A historical look at New Orleans canals and
population sprawl from the 1720s to
present, and then Katrina. Basically, this graphic shows that the
flooded areas were once uninhabited swamps. As the
city grew, more canals were needed to keep the new neighborhoods
(swamps) dry. The oldest areas of the city did not flood
since they were originally built on the higher ground near
the Mississippi River.
Of Katrina: Where They Were Found
This big map plots the locations where bodies
were found after the storm. Map also shows the flooded areas of
Lines Of Defense
This graphic shows one of the many ideas
sprouting up from planning experts.
The first tracking map we did before the
storm shifted toward New Orleans. We thought we were in the clear
Much Water Did You Get?
I was getting
frustrated that nobody had released a map showing the overall picture
of flooding. So, I
spent many hours plotting the estimated flood depth throughout New
Orleans using a website that showed the maximum flood depths when you
clicked on a certain location.
Emptying After Levee Breaches
Okay, so the maximum flood depths map was
cool and helpful for readers, but how much water remained in the city?
Marks Your House
Nearly every house in New Orleans was searched
for bodies and hazards, then the findings were noted by a spray paint
marking left on the front of homes. This graphic explains what the
cryptic markings mean.
Up The Pieces
Being a homeowner in New Orleans myself, I
discovered quickly that clean-up crews would pick up your hurricane
debris quicker if it was separated. So I spoke with the Army Corps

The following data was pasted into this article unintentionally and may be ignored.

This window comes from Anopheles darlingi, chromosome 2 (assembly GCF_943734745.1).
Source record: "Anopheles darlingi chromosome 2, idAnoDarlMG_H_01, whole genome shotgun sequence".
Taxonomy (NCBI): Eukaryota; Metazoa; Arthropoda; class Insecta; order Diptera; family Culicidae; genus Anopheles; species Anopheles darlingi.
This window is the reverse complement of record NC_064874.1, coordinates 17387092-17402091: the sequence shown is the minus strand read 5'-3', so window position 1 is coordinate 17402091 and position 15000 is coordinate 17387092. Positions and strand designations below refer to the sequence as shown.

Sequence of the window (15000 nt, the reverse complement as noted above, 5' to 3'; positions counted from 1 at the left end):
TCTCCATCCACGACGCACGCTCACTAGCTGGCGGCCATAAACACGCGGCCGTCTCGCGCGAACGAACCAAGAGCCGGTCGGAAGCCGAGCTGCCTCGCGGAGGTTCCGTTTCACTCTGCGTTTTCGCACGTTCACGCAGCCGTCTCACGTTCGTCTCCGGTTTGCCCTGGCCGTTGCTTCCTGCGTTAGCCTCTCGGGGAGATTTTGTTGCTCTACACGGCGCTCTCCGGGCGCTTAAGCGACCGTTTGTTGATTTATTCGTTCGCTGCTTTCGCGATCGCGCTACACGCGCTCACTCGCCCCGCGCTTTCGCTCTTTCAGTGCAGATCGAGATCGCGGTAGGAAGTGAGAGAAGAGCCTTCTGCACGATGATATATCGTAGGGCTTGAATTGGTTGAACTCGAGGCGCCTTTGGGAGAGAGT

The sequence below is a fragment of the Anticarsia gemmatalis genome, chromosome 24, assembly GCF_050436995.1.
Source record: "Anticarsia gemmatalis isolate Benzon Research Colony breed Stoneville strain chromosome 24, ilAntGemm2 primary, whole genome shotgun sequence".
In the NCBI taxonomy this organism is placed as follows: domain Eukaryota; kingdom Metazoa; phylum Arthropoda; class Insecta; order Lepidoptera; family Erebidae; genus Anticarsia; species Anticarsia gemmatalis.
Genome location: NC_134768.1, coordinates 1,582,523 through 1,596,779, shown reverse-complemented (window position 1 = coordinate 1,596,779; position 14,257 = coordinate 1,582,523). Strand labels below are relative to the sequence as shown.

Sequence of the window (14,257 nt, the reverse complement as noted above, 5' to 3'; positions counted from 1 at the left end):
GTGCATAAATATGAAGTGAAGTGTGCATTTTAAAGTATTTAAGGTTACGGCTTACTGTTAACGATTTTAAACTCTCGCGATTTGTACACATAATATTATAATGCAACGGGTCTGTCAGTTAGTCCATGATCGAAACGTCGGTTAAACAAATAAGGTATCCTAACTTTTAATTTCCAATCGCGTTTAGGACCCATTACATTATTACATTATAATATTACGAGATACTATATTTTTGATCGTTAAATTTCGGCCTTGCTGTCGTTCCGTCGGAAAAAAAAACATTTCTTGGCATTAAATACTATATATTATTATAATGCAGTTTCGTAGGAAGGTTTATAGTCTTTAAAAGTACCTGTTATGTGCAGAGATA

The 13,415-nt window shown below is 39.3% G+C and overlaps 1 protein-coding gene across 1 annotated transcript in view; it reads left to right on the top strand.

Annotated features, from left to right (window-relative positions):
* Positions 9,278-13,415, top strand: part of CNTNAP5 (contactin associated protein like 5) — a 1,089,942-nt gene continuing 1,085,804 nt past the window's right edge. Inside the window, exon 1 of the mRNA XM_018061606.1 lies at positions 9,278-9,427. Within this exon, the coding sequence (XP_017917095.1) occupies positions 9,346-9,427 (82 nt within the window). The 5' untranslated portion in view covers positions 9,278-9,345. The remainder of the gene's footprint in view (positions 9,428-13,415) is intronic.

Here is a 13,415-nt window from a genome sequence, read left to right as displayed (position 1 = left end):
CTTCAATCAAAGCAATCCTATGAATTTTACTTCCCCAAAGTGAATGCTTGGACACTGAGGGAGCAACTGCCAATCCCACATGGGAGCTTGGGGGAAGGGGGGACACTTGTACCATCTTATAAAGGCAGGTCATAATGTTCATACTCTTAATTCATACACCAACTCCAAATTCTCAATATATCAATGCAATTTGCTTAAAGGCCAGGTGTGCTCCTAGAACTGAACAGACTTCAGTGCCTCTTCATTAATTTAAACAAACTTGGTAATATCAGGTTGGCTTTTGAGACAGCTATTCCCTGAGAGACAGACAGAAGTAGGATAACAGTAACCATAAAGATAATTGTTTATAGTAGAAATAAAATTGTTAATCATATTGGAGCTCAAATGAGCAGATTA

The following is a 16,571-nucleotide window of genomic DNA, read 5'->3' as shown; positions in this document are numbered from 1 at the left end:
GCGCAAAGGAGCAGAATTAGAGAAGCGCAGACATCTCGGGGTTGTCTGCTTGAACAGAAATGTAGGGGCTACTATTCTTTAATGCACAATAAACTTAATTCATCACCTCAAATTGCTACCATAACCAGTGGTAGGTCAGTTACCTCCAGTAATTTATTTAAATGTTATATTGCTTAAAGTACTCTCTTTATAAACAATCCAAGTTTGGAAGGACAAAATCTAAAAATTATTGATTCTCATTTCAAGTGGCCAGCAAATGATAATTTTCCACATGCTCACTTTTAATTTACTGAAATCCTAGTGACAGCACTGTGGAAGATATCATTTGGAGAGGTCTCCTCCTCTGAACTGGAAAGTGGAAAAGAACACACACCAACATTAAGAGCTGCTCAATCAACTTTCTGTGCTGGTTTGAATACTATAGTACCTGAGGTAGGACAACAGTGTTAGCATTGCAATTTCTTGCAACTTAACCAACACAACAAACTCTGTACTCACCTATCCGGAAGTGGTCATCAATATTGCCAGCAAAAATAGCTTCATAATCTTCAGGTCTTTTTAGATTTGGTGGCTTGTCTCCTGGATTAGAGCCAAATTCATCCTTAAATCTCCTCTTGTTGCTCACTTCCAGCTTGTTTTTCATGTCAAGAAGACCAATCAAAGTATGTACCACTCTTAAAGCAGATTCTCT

of Engineers and some contractors to create this graphic as a valuable
Just how much trash/debris did Katrina leave
in her wake? Billions of tons??? What does that mean?
This is just a simple locator, but if you
could drive through this area like I did, you would see some why it
is such a huge story for the homeowners in Chalmette.
Did The Floodwalls Fail?
Well, multiple reasons according to what we
have found out so far, but when this graphic was created, speculation
was the primary theme.
After driving around post-Katrina New Orleans
at night, I thought it would be very cool to show the readers what
I saw ... an eerie, pitch dark reminder of just how many people were
left homeless by this super storm. The energy company was not releasing
power outage maps, so I drove all over the city, nearly 200 miles to
map out the grim picture.
Against The Sea
The Dutch fortified their below sea-level
country with state-of-the-art flood control structures after a huge
storm killed over a thousand people. This graphic could be a glimpse
into the future of New Orleans if the government does what is right.
Inspectors released their preliminary findings
on the damage in New Orleans ... don't believe it. This map I created
from their data DOES NOT reflect how bad the damage really is.
Down For Season
If Katrina wasn't bad enough, New Orleans
lost their star running-back to an ACL tear. This was my first non-Katrina
related graphic in nearly 2 months.
According to FEMA, New Orleans evacuees spread
out to every state in the country. Look closely at this map ... kind
of resembles a water balloon being thrown (the storm track) against
a wall, dispersing water droplets (people) all over that wall.
This graphic is now outdated, but it still
gives you a sense of the number of bodies recovered by day since the
The Levee Breaks Again
When Hurricane Rita struck
just one month after Katrina ravaged us, a few of the levee breach
patches could not hold back surge from Rita even though she made landfall
on other side of Louisiana. It's not safe here.
A few years ago, officials rejected a great
idea for flood control. Take a look at what could have saved New Orleans.
this simple table just to
show how insane the 2005 hurricane season had been.
Oil production came to a halt in the Gulf
of Mexico after hurricanes Katrina and Rita. Look at all those drilling
platforms! No wonder gas prices soared ... of course none of it was
price gouging, right?
The latest theory on why some levees failed
turned out to be fact.
How crews cleaned out natural gas mains.
Another outdated map, but probably still fairly
accurate as of 11/30/05.
Unbelievable. This graphic is kind of confusing
and I will not dare to explain it more than what you see here, but
I can tell you that BFE stands for OUTDATED BASE FLOOD ELEVATION.
Please God, is it over yet?